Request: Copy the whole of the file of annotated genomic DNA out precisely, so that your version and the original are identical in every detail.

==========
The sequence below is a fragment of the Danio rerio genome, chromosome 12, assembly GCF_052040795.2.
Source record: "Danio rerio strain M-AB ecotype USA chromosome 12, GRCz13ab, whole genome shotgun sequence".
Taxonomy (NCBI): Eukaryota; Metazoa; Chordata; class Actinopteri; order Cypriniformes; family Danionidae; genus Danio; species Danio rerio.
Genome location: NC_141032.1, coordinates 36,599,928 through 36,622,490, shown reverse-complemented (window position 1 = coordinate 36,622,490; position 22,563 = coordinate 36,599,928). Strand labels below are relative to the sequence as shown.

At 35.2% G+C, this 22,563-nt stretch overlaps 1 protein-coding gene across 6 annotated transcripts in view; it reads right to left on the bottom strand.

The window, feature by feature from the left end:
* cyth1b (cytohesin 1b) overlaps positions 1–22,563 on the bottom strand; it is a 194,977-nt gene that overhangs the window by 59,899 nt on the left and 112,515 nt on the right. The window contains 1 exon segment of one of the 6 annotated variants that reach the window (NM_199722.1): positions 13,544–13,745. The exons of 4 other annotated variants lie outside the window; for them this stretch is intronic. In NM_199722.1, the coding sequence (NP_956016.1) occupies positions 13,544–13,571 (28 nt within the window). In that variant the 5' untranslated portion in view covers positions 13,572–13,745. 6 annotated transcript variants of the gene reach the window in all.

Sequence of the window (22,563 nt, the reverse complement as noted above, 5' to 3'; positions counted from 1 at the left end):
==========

The sequence below is a fragment of the Danio rerio genome, chromosome 12, assembly GCF_052040795.2.
Source record: "Danio rerio strain M-AB ecotype USA chromosome 12, GRCz13ab, whole genome shotgun sequence".
Taxonomy (NCBI): Eukaryota; Metazoa; Chordata; class Actinopteri; order Cypriniformes; family Danionidae; genus Danio; species Danio rerio.
Genome location: NC_141032.1, coordinates 36,599,928 through 36,622,490, shown reverse-complemented (window position 1 = coordinate 36,622,490; position 22,563 = coordinate 36,599,928). Strand labels below are relative to the sequence as shown.

At 35.2% G+C, this 22,563-nt stretch overlaps 1 protein-coding gene across 6 annotated transcripts in view; it reads right to left on the bottom strand.

The window, feature by feature from the left end:
* cyth1b (cytohesin 1b) overlaps positions 1–22,563 on the bottom strand; it is a 194,977-nt gene that overhangs the window by 59,899 nt on the left and 112,515 nt on the right. The window contains 1 exon segment of one of the 6 annotated variants that reach the window (NM_199722.1): positions 13,544–13,745. The exons of 4 other annotated variants lie outside the window; for them this stretch is intronic. In NM_199722.1, the coding sequence (NP_956016.1) occupies positions 13,544–13,571 (28 nt within the window). In that variant the 5' untranslated portion in view covers positions 13,572–13,745. 6 annotated transcript variants of the gene reach the window in all.

Sequence of the window (22,563 nt, the reverse complement as noted above, 5' to 3'; positions counted from 1 at the left end):